After the wedding, threats

Two days later, his family started receiving telephone warnings, accusing him of facilitating an American spy “collecting information” at the wedding, to “prepare a plan with coalition forces to destroy us.”

Within days, he had to move house with his wife and two children, after men came knocking at their door in the middle of the night.

But that was not the end of the story. The car had been photographed in the parking lot during the wedding, and Abdullah’s family also began receiving calls from people accusing their son of being a traitor, charging that he had “left his religion.”  

Abdullah had in years received death threats, when he was involved in a US-funded development program in Wardak in 2013. But after the 2015 wedding, the Taliban promised to issue a “formal warning.”

And indeed they did, as the young Afghan found out last June, when he was swept up in the jubilation of the unprecedented cease-fire and ventured back to his home village for the first time in a decade.

Taliban fighters had come to Kabul, checking in their guns with the police and eating ice cream, recalls the Afghan. In the opposite direction, roads to Taliban areas were clogged with people going back briefly to home areas, relatively safe from the war that has largely defined their lives since the US first orchestrated the fall of the Taliban in late 2001.

“Government and Taliban fighters hugged each other, took selfies, sang and danced together, and exchanged flowers and gifts,” the International Crisis Group (ICG) wrote in a July report on the peacemaking implications of the cease-fire. “Tens of thousands of Afghans crossed battle lines to visit friends and kin.... Most of the country, particularly areas that suffer the worst violence, saw scenes of joy and optimism unknown for years.”

Saved by prayer

The three-day truce was “instructive for future peace efforts,” wrote ICG, because it “showed the depth of most Afghans’ yearning for an end to the war” – among government and Taliban combatants alike – and critically that both sides “exert significant control over their forces.”

Such optics impressed Afghans more used to the taste of bad news than optimism. Against the express wishes of his father in Kabul, Abdullah joined relatives on their return to Wardak.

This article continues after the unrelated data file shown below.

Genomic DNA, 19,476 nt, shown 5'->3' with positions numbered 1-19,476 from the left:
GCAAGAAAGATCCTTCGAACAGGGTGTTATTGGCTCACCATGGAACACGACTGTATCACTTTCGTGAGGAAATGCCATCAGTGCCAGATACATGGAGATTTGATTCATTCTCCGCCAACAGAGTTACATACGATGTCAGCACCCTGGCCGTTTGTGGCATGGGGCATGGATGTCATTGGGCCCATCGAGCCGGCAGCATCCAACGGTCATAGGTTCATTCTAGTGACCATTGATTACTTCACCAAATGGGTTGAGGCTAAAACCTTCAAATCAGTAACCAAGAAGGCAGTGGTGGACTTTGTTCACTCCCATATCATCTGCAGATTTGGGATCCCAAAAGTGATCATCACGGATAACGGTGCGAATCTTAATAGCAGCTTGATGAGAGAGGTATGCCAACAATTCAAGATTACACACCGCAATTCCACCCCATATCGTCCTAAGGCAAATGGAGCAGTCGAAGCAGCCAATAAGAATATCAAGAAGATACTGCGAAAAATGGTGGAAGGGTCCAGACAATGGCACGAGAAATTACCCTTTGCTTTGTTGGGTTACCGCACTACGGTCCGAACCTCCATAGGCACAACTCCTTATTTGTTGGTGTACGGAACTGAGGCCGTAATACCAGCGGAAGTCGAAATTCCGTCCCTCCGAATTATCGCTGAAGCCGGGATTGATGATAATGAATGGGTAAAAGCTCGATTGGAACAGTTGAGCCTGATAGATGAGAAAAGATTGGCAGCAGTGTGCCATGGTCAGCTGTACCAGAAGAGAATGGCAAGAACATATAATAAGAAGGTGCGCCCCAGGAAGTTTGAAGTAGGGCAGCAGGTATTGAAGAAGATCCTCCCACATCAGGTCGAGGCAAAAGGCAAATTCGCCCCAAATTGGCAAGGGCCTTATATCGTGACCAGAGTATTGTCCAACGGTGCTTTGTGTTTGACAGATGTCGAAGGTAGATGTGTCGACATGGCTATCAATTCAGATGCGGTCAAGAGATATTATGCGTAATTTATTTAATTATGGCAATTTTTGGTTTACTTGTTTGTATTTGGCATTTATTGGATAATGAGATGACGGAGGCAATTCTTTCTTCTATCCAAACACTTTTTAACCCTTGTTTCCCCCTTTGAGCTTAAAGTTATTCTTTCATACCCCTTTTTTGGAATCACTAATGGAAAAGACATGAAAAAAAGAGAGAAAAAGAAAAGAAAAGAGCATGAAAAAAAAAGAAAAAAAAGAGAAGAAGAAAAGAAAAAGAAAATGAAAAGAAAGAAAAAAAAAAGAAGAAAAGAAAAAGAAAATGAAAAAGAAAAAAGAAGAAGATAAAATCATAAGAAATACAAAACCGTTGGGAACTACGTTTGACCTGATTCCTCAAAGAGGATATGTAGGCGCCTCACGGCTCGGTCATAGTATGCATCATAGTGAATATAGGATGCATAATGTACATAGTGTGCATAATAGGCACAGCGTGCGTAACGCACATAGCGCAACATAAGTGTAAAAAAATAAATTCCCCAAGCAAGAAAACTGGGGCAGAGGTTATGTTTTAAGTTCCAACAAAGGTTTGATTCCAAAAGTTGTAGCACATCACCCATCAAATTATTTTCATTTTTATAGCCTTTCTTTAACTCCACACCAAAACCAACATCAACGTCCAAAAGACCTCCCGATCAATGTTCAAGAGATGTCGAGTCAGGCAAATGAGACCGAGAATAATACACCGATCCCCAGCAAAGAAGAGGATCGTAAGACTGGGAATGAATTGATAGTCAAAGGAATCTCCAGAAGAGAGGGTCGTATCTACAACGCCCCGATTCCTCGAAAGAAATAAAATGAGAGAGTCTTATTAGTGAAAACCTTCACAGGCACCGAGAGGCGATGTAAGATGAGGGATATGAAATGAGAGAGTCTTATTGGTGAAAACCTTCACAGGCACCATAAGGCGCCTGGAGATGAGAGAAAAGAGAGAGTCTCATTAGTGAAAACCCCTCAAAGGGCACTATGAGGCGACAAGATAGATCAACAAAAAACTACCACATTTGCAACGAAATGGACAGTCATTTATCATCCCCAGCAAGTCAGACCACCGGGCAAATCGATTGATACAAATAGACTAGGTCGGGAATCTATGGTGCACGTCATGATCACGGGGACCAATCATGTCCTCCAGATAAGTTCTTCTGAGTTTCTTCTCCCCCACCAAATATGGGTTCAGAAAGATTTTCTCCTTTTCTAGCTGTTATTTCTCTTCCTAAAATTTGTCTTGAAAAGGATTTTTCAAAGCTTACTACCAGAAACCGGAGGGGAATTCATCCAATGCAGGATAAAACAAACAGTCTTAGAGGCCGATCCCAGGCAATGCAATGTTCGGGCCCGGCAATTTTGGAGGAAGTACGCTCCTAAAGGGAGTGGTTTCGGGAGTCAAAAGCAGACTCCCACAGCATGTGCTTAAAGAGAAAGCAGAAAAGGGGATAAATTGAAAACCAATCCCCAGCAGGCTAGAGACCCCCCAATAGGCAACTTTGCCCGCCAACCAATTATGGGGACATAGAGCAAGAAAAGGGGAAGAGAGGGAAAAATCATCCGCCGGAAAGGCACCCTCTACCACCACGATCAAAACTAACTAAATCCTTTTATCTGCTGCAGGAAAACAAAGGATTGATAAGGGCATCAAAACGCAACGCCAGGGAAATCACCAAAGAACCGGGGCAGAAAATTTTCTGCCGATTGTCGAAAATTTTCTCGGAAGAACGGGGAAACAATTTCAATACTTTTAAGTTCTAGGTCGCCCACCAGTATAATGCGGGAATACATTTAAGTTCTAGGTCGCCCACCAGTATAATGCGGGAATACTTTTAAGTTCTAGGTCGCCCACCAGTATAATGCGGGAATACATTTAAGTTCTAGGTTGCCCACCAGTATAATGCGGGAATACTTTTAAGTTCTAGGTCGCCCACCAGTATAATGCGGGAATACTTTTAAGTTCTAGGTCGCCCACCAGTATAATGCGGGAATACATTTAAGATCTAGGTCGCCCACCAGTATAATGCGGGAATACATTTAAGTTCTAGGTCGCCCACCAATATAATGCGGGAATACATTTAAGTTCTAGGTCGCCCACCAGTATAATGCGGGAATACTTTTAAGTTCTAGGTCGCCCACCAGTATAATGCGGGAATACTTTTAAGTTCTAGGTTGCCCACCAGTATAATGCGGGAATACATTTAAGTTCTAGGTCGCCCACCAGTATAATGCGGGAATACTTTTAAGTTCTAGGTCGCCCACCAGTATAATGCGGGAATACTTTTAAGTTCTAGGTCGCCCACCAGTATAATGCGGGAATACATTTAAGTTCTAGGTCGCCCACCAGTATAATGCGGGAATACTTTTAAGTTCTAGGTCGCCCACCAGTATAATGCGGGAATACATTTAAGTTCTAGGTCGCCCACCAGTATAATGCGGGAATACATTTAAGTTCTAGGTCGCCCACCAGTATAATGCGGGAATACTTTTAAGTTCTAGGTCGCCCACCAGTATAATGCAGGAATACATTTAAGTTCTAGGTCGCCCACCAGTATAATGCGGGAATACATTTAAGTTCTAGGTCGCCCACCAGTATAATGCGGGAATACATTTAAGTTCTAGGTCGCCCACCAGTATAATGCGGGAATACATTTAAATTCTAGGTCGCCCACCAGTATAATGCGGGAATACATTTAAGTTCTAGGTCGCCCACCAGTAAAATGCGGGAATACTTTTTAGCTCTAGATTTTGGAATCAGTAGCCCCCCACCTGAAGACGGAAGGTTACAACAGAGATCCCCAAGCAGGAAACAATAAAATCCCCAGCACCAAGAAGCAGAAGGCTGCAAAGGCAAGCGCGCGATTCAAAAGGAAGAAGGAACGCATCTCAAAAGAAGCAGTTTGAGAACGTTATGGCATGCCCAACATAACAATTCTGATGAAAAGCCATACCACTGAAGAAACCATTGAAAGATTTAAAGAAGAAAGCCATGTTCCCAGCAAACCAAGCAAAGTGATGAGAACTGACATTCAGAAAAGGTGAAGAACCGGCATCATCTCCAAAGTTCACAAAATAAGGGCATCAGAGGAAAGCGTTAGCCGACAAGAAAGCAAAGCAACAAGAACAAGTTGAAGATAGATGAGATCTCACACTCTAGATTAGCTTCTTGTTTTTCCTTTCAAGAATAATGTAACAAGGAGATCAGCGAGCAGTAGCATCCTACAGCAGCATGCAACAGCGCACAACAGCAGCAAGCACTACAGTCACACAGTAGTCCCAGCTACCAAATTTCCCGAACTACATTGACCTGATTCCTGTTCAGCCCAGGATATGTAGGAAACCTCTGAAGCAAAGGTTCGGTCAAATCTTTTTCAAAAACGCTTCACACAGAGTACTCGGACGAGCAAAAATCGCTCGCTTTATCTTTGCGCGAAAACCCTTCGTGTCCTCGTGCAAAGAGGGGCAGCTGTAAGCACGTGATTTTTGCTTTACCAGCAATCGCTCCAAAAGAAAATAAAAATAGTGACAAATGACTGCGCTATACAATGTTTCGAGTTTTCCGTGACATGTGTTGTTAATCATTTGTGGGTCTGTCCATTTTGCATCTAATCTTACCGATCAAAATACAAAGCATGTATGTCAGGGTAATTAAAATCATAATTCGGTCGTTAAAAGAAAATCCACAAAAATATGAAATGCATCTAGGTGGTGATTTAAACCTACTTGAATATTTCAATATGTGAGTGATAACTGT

Along the way, he was reassured by the obvious presence of both Afghan security forces and Taliban, all armed, intermingling and celebrating. At one point, Abdullah stopped to pray along the road. When one Taliban fighter saw him, he was shocked.

“When I was in my village, I thought that all the Afghan Army and police, and all the people in Kabul, are infidels – they are not Muslim,” the Taliban fighter told Abdullah. “All the [Taliban] leaders told me: ‘If you see them, kill them.’ But you are Muslim. You are offering prayers.”

The Talib said he could not shoot upon a fellow Muslim, and would go back to his village, “put away my weapon and never use it, because now I know how important is peace.”

Such sentiments, however, were not enough to clear the Taliban charge sheet against Abdullah, despite strong family connections: His grandfather was a shop owner who decades ago often helped out the poor local cleric, and the family reputation was good.

Display of intelligence prowess

But meeting face to face with local Taliban leaders, Abdullah had a hard time allaying their suspicions. He prevailed, he says, convincing them that Americans he knew respected Islam and Afghan traditions.

Yet he blanched when they responded to his description of insecurity in Kabul, and the number of suicide bombings. One Taliban leader told him: “Suicide attackers are only targeting infidels. It’s really good. We are praying to God for them to be successful.”

And in his own case, they demonstrated their intelligence prowess by giving him details of a meeting where he was spotted working alongside an American official at a large Wardak gathering five years before. They also detailed how they had photographed the mystery American’s visit to the wedding, and Abdullah and his car in the parking lot.

They made clear that Abdullah’s neck was only saved by his overt religiosity, respect for his family, and the fact of the short cease-fire.

“When I prepared to go, they told me: ‘We had a plan to behead you. Don’t come anymore without a cease-fire,’ ” recalls Abdullah of the Taliban’s final words for him. “Stay in Kabul. Work everywhere you want. But don’t contact us. It’s not good for you. And please, take care. But sometimes, if you find some money, help us.”